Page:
But even that’s not going to get you in the top 100 in cases since it’s just so competitive. But fortunately numerous people purchase phone cases that you can live beyond that ranking and still have a quite profitable organisation.
Bandholz: You’re production in China That’s got to be challenging to handle the relationship with the factory.
Altschul: Yes. I have an ex-pat who runs item development there.
Bandholz: It would not shock me if there were Chinese factories that sell their clients’ designs.
Altschul: Out the back door.
Bandholz: Are you able to get pre-production iPhones from Apple so your cases are readily available on launch day?
Altschul: It’s an excellent question. The answer is no.
How do we know how the specifications or the details a brand-new iPhone case? Two to 3 months previously, we have to go into production, and we’re cranking out 10s of thousands of units 2 months before the phone’s even revealed.
Almost every case maker sweats off of dripped three-dimensional models. Whether Apple allows this to take place, they know they can’t control it. But almost every case producer has to sweat off rumored styles. We resemble, “Okay, I think this is right.” Or, “This is probably 90 percent right.” Or, “Possibly this is most likely 97 percent proper.” And after that one day we need to choose, “We’re going to lock-in. We hope that it’s best.”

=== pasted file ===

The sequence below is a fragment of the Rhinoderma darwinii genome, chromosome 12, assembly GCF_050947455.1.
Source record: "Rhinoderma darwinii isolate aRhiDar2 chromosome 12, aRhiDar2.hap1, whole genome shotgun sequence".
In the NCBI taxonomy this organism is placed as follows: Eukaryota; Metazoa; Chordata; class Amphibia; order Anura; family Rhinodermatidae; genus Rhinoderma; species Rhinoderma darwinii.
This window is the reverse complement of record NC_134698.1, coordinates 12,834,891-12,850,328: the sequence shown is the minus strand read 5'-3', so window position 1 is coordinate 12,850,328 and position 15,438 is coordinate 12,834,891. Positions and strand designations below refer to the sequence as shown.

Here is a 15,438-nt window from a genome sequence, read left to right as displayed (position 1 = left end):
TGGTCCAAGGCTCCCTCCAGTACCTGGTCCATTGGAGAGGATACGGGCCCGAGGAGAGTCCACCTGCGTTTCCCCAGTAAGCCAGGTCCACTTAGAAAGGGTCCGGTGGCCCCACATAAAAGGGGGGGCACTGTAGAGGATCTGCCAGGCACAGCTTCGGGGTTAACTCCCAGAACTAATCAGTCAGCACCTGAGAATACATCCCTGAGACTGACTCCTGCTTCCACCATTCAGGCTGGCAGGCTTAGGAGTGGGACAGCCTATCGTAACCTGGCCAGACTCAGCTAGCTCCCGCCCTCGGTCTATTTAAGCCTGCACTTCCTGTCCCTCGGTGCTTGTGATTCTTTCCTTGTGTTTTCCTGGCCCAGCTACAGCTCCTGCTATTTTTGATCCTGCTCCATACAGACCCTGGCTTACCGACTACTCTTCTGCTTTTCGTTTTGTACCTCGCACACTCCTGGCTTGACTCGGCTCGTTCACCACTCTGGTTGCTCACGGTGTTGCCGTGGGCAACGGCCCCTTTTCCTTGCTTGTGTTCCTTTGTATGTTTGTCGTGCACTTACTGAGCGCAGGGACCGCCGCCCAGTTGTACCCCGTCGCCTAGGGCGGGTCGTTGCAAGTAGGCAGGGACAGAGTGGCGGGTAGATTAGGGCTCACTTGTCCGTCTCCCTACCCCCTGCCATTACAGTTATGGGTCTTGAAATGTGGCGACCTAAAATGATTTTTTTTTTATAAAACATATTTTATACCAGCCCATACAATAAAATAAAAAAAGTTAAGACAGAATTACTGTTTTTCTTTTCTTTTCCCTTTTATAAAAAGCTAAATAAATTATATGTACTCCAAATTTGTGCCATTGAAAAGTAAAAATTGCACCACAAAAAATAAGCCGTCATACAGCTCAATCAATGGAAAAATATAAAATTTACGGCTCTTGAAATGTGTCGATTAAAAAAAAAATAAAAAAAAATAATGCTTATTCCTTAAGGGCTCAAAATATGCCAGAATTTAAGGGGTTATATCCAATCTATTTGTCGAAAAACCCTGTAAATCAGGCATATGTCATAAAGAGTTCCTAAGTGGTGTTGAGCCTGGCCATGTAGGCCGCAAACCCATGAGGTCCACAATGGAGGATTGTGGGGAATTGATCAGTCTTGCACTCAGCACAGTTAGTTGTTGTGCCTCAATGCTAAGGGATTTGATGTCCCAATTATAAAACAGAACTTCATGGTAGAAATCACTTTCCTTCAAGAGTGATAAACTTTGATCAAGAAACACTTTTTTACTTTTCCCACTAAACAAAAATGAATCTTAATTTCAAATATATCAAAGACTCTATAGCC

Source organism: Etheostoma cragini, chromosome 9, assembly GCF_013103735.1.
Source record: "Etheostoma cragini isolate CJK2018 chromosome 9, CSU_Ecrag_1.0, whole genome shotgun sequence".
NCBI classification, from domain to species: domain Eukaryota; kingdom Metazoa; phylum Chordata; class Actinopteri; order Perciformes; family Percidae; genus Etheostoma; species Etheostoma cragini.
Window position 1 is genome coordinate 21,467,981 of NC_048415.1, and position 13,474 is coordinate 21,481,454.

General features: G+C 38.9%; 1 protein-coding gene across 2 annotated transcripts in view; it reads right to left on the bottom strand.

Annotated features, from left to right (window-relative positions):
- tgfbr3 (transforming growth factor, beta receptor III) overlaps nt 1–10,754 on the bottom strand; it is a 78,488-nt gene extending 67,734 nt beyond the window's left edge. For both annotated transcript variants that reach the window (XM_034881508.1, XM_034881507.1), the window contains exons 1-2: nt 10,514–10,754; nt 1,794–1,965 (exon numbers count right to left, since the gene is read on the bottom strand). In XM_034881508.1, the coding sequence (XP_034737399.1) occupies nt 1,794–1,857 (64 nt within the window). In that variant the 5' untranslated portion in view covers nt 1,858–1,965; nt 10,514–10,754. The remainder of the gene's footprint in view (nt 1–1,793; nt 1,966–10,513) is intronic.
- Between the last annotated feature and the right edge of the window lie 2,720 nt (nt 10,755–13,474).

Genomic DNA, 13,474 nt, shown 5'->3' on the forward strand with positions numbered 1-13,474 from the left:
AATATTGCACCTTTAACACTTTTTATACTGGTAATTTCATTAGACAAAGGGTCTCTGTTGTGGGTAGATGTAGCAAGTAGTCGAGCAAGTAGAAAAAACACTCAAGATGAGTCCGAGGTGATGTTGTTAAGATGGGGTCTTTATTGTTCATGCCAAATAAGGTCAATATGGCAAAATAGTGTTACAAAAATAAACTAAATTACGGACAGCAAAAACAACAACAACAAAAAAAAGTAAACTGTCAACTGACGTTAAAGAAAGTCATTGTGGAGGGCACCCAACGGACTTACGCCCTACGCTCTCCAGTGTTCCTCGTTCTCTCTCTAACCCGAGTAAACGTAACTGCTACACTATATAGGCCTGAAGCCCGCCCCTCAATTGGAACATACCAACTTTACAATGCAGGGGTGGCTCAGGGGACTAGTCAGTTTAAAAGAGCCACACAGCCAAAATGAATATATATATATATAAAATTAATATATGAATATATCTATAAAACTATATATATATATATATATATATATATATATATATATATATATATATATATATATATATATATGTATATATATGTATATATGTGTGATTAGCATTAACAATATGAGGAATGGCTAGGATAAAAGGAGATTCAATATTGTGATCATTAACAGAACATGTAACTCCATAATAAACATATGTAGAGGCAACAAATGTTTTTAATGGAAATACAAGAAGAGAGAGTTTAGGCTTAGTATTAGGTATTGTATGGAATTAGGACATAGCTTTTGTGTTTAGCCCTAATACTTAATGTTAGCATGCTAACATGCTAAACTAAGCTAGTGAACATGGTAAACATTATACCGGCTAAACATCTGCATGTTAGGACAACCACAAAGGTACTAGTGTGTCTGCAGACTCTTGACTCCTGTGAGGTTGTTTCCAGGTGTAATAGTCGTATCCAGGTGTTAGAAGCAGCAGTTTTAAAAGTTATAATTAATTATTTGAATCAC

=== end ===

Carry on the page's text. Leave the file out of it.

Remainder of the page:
Bandholz: I can’t imagine. I constantly assumed that Apple had these relationships with case makers and sent them prototypes.
Altschul: No, they do not. Just the top 2 or so case makers have main specs from Apple.
Bandholz: I have actually enjoyed our time. Where can individuals find out more about you and your products?